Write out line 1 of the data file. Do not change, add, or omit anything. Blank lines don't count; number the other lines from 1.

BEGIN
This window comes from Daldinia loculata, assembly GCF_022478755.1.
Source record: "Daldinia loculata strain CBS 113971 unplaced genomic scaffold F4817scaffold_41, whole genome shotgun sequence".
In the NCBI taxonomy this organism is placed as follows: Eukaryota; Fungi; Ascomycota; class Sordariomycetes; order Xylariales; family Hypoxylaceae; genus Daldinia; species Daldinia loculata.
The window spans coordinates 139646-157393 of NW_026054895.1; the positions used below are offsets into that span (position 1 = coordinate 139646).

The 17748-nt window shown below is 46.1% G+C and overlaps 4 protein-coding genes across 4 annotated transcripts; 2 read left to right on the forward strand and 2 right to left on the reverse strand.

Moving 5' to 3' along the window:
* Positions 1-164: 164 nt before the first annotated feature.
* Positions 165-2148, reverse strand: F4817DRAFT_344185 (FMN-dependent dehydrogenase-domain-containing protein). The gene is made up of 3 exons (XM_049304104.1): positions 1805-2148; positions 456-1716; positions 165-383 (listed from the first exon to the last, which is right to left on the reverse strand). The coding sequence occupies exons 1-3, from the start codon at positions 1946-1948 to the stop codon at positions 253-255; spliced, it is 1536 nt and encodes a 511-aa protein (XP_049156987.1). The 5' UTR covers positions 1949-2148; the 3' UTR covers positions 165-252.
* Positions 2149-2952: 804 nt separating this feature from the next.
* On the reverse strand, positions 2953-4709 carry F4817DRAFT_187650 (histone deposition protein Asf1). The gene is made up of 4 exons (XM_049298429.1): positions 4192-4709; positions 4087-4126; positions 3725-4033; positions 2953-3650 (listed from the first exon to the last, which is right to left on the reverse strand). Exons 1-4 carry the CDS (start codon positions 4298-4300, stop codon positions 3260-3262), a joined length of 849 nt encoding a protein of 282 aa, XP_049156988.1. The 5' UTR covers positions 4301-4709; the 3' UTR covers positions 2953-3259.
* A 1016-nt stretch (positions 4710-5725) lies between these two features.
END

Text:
This window comes from Daldinia loculata, assembly GCF_022478755.1.